It’s absolutely impossible to learn a language without making mistakes! Your goal is to communicate, not to construct a perfect sentence. The more you speak – and, especially, the more you hear your target language spoken in context – the more structures you’ll internalize. So for now, your goal isn’t perfection. In fact, it’s quite the opposite – your goal in a language exchange should be to engage in the messy, creative work that is communication.
Let your language partner know what you want in terms of corrections. Having every mistake pointed out can be extremely demoralizing for some people, so you might ask your partner to just point out the mistakes that lead to a breakdown in communication.
5) Be a proactive learner.
The more you put into a language exchange, the more you’ll get out of it. Take notes and jot down vocabulary while you’re meeting. Build time into your schedule to review those words afterwards – and try to use them again next time you talk to your partner. I enter my Skype vocabulary into one of my existing anki decks, so that I can continually review those words. I figure that if they’re words that I wanted to use in informal conversation, then they’re exactly the words that I need to know to get along in the world!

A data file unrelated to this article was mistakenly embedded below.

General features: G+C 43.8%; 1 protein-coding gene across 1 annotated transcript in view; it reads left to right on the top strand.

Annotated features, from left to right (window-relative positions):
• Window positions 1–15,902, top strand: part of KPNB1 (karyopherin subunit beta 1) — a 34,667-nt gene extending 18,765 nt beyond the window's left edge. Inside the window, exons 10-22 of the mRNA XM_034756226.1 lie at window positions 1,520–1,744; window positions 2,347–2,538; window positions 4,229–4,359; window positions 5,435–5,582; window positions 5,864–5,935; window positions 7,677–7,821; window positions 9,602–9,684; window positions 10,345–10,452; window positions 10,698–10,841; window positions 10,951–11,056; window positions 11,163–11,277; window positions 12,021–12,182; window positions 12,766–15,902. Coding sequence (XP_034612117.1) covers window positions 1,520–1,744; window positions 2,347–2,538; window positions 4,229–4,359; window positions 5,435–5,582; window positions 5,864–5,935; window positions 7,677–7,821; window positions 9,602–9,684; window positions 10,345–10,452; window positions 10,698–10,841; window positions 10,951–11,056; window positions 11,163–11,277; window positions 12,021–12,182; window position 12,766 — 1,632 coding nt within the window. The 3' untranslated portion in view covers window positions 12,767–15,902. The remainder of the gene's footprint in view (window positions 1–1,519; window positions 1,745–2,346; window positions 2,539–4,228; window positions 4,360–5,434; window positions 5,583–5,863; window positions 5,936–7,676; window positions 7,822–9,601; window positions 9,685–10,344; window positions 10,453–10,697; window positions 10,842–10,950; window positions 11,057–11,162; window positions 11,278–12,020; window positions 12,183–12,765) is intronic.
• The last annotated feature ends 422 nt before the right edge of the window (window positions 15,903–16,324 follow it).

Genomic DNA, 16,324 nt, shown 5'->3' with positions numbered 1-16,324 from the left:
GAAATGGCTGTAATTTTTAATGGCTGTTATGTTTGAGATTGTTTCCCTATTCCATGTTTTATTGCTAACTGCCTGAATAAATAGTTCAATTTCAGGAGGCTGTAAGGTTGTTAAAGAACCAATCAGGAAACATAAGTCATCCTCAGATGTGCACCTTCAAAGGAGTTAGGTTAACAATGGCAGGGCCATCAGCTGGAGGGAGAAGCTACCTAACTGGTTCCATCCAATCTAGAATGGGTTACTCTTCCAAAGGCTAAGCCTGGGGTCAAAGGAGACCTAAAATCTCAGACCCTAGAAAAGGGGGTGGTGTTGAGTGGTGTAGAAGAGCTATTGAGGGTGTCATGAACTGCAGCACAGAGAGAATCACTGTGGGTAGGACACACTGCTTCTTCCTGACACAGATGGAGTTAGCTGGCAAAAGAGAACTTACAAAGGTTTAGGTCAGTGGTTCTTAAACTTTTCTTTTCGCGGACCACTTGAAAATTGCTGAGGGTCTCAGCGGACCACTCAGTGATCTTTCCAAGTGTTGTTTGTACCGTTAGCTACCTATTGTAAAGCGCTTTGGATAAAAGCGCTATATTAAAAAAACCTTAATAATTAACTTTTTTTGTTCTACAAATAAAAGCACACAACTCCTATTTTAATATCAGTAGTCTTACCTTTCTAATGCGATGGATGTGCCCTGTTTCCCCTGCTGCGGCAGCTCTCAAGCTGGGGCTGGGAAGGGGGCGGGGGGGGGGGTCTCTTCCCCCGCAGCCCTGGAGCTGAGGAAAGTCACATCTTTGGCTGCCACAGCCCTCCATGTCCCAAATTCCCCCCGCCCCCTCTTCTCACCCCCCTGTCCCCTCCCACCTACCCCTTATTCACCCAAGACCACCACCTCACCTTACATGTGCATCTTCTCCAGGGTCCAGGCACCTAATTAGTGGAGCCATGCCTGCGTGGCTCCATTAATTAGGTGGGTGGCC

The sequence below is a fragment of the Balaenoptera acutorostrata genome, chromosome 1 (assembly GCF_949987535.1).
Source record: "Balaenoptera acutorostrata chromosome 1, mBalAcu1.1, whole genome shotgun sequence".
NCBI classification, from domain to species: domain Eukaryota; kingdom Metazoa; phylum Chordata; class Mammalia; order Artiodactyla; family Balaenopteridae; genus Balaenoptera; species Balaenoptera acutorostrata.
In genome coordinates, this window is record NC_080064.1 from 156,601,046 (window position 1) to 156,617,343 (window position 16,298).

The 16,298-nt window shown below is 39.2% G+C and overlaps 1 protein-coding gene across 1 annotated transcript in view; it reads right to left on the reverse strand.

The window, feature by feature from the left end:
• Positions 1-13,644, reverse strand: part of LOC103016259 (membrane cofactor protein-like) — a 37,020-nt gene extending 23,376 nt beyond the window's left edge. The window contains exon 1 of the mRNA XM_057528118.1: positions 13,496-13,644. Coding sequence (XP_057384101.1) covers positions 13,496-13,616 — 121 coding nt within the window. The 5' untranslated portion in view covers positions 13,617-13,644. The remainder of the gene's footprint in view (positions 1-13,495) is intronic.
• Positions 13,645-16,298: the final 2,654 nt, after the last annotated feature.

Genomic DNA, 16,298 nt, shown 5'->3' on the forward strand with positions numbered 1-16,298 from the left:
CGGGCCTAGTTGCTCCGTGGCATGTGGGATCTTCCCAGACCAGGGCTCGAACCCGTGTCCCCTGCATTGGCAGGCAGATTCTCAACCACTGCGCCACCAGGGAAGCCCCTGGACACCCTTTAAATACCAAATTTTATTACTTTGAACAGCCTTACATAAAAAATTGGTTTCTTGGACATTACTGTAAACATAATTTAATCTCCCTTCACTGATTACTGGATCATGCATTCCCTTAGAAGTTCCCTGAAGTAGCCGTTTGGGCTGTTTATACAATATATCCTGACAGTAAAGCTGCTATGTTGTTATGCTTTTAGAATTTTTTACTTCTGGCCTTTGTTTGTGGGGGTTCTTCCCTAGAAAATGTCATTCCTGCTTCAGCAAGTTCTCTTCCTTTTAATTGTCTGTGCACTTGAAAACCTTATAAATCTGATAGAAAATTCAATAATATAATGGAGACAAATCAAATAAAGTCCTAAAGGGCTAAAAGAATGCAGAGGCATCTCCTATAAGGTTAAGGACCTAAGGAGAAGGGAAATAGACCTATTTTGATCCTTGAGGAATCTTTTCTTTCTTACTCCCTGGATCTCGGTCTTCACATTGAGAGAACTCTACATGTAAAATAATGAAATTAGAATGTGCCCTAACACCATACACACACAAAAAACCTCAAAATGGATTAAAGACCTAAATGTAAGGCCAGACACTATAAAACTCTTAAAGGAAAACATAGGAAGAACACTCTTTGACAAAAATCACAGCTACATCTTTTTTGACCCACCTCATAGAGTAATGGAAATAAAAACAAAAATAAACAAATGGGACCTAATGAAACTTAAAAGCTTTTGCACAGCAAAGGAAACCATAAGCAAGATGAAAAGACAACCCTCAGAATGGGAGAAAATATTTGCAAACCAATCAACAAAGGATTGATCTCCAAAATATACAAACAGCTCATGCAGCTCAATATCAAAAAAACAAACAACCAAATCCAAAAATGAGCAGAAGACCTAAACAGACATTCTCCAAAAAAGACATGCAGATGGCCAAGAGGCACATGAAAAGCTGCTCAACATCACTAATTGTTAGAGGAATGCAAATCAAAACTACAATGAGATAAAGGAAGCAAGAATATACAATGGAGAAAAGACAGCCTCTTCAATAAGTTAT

If you notice that certain mistakes and frustrations keep coming up, then you can use those to guide your language self-study. For instance, I was beyond frustrated by the fact that I couldn’t verbalize anything that had happened in the past. What better motivation for learning past tense verbs? Everyone’s different, but it’s definitely more useful for me to learn grammar in context, rather than simply working my way step by step through a grammar book.
6) If you have time in your schedule, consider getting more than one partner.
I like talking to people from different backgrounds and with different accents, so that I can train my ear to understand a wide variety of people. If you talk exclusively with one person, you might find yourself becoming overly accustomed to his or her speech patterns. While this is great and will help you improve, you might want to widen your influences at some point.
Language exchanges also fizzle out sometimes. No big deal – life happens, people get busy, sometimes people just don’t click. But if I only have one language partner and our partnership breaks down, then I’m back at zero.
I also like knowing that if a session gets cancelled one week, I’ll still have the opportunity to speak to someone else in Spanish. I currently have four language partners that I communicate with regularly over Skype – either weekly or twice a month.
7) Keep a list of conversation starters handy.